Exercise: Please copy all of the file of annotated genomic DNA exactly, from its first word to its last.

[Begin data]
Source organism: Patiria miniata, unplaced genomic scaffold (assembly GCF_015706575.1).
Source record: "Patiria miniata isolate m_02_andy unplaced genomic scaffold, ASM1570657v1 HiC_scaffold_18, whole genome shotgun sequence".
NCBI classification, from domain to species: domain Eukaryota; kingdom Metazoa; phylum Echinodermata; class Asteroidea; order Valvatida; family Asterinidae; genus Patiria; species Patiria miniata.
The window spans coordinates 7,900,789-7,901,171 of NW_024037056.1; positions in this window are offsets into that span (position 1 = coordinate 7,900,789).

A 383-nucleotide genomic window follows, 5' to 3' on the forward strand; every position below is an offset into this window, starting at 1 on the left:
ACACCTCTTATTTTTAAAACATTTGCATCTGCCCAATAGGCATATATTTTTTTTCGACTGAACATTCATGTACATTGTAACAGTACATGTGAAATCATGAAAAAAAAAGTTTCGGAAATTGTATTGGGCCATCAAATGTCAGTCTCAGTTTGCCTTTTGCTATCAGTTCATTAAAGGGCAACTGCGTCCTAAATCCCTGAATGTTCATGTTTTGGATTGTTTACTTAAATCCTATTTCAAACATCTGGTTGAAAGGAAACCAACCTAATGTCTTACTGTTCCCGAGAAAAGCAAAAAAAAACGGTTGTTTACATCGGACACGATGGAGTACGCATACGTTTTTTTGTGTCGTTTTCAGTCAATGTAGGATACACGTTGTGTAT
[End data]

Source organism: Patiria miniata, unplaced genomic scaffold (assembly GCF_015706575.1).
Source record: "Patiria miniata isolate m_02_andy unplaced genomic scaffold, ASM1570657v1 HiC_scaffold_18, whole genome shotgun sequence".
NCBI classification, from domain to species: domain Eukaryota; kingdom Metazoa; phylum Echinodermata; class Asteroidea; order Valvatida; family Asterinidae; genus Patiria; species Patiria miniata.
The window spans coordinates 7,900,789-7,901,171 of NW_024037056.1; positions in this window are offsets into that span (position 1 = coordinate 7,900,789).

A 383-nucleotide genomic window follows, 5' to 3' on the forward strand; every position below is an offset into this window, starting at 1 on the left:
ACACCTCTTATTTTTAAAACATTTGCATCTGCCCAATAGGCATATATTTTTTTTCGACTGAACATTCATGTACATTGTAACAGTACATGTGAAATCATGAAAAAAAAAGTTTCGGAAATTGTATTGGGCCATCAAATGTCAGTCTCAGTTTGCCTTTTGCTATCAGTTCATTAAAGGGCAACTGCGTCCTAAATCCCTGAATGTTCATGTTTTGGATTGTTTACTTAAATCCTATTTCAAACATCTGGTTGAAAGGAAACCAACCTAATGTCTTACTGTTCCCGAGAAAAGCAAAAAAAAACGGTTGTTTACATCGGACACGATGGAGTACGCATACGTTTTTTTGTGTCGTTTTCAGTCAATGTAGGATACACGTTGTGTAT